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"Black and Blue": article draft by Roosevelt Fitzgerald




1988 (year approximate)


From the Roosevelt Fitzgerald Professional Papers (MS-01082) -- Drafts for the Las Vegas Sentinel Voice file. On the assassination attempt on President Ronald Reagan.

Digital ID



man001003. Roosevelt Fitzgerald Professional Papers, 1890-1996. MS-01082. Special Collections and Archives, University Libraries, University of Nevada, Las Vegas. Las Vegas, Nevada.


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OCR transcription





Seven years ago or so, while driving to work one morning, I heard on the radio that there had been an attempt on the life of President Reagan. It came as such a shock that I almost hit breakes rights in the middle of early morning traffic. I paid rapt attention to everything the announcer said about the event. Had he been hit by a bullet or bullets? Was it critical? Serious? Had they apprehended the suspect.
My mind tumbled back into the past to eighteen years earlier to Dallas, Texas—the scene of the assassination of President John Fitzgerald Kennedy. It then rolled slowly forward for five years to the scene of the assassination of Dr. Martin Luther King and shortly thereafter of presidential hopeful Robert Kennedy. I then thought of that song with lyrics having to do with Abraham, Martin and John. I was outraged. I was mad. Is fit to be tied. But, more than any of those, I was scared. I was scared because the attempt on President Reagan had been made in Washington, D.C. I was afraid because he had just recently been elected President of the United States by the widest margin of victory in the history of American politics. There was something else that made me scared but some part of my unconscious did not allow me to acknowledge what it was.
I arrived at school, met my classes, did my lectures, had lunch, chat with a number of colleagues about the events of the day, did a little reading and a bit of writing and finally it was early evening and time for the news. I don't remember which of the networks I watched or who the newspeople were. I do recall that some, maybe David Brinkley, had a commentary following the news reports.
It was because of this commentary that I discovered why I had been scared since first having learned of the assassination attempt on the President. I never thanked Brinkley (or whoever it was) for bringing the matter to my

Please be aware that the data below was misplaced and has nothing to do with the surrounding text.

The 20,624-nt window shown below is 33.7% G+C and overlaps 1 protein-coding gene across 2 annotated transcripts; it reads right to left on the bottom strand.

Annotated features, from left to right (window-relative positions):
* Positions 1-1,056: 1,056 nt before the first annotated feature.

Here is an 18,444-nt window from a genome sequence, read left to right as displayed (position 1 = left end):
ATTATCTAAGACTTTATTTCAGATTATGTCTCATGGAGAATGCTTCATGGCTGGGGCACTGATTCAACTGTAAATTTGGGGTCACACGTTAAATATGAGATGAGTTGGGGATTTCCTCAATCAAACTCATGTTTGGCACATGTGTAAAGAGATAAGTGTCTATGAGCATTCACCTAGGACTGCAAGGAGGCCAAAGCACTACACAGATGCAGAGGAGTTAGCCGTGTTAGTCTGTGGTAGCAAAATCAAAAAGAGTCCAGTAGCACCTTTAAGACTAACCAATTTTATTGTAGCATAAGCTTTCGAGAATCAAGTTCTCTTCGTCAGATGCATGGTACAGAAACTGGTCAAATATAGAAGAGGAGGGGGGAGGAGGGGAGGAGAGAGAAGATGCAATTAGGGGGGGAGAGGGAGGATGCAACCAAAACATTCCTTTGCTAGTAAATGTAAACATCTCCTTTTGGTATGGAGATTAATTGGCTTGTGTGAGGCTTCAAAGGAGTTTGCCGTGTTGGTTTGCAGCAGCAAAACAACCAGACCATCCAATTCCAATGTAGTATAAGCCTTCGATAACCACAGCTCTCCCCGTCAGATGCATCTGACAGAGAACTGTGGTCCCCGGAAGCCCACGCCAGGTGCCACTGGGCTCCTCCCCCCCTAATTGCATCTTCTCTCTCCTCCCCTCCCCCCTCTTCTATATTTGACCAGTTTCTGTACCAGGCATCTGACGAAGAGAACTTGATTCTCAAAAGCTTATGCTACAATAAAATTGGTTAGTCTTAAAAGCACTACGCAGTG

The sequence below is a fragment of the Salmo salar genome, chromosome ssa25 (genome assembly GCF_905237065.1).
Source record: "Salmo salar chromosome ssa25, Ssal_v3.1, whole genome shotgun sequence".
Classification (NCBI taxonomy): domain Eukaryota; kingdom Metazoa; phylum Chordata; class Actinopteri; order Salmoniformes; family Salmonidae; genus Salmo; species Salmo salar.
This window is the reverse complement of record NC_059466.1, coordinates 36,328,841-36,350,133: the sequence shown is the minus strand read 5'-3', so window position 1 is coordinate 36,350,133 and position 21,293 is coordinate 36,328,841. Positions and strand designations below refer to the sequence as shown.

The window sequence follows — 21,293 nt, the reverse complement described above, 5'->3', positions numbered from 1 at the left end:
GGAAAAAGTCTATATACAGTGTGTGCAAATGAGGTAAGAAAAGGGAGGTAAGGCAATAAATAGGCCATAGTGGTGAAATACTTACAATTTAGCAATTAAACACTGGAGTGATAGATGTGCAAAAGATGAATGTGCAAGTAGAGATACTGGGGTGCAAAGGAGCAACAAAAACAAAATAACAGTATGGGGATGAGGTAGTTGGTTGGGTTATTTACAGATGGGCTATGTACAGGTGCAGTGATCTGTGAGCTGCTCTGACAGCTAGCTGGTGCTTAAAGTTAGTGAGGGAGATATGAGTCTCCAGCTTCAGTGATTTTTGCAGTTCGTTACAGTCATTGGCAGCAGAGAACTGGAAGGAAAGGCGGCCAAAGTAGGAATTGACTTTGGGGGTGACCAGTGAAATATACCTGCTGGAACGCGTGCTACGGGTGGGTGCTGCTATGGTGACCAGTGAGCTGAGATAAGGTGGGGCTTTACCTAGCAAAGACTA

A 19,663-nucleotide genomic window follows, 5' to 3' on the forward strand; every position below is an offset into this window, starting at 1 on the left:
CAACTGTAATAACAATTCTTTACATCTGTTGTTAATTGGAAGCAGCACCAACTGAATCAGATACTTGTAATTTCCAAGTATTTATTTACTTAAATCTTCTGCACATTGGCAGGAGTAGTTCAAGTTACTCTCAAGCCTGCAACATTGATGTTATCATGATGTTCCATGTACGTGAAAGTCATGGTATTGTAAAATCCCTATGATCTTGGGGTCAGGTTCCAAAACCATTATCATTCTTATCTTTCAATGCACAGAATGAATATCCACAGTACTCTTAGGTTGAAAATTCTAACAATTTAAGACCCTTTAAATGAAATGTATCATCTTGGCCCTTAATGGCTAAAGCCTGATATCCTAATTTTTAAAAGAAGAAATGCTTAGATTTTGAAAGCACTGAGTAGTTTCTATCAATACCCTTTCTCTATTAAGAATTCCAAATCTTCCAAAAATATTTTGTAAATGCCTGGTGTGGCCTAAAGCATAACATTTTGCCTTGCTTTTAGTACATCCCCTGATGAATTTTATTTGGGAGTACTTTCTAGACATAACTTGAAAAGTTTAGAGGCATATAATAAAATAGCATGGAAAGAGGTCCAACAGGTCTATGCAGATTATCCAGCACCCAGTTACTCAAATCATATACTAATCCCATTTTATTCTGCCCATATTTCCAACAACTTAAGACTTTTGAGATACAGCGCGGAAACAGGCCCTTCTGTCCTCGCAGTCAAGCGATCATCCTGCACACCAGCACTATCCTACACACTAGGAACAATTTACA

attention so I do so now. The following, in a nutshell, is what he had to say.
"Earlier today in front of a hotel in Washington, D.C., an attempt was made on the life of President Reagan. When the word of this attempt went out over the airways, there were many Americans who became afraid. Jewish Americans prayed that the assassin was not Jewish. Hispanics prayed that it was not Hispanic. Blacks prayed that he was not black. Native Americans prayed that he was not Native American and every other minority group in America prayed that the culprit was not a member of its racial/ethnic/religious group.
When the picture of the assassin, David Hinkley, was finally shown on the television screens of America, it was almost as though a giant, collective sigh of relief could be heard excaping around the country. Everyone who was or is a member of a minority group felt much better at seeing that the would-be assassin was a white male."
Some of you might remember that broadcast. If you do, see if you don't also remember how you felt at the end of it. Relieved, best describes the way that I felt. I was relieved because I knew that in such matters as those where something negative would have taken place, and you cannot get much more negative than attempting to assassinate the President of the United States, the whole group—the entire race—is held responsible. On the other hand, undortunat- ely, when one of us happen to do something wonderful, the entire race is not given credit. You've probably heard it before—in the case of the former it is; "...that's just like them" and in the latter case it is; "...he's not like the rest of them."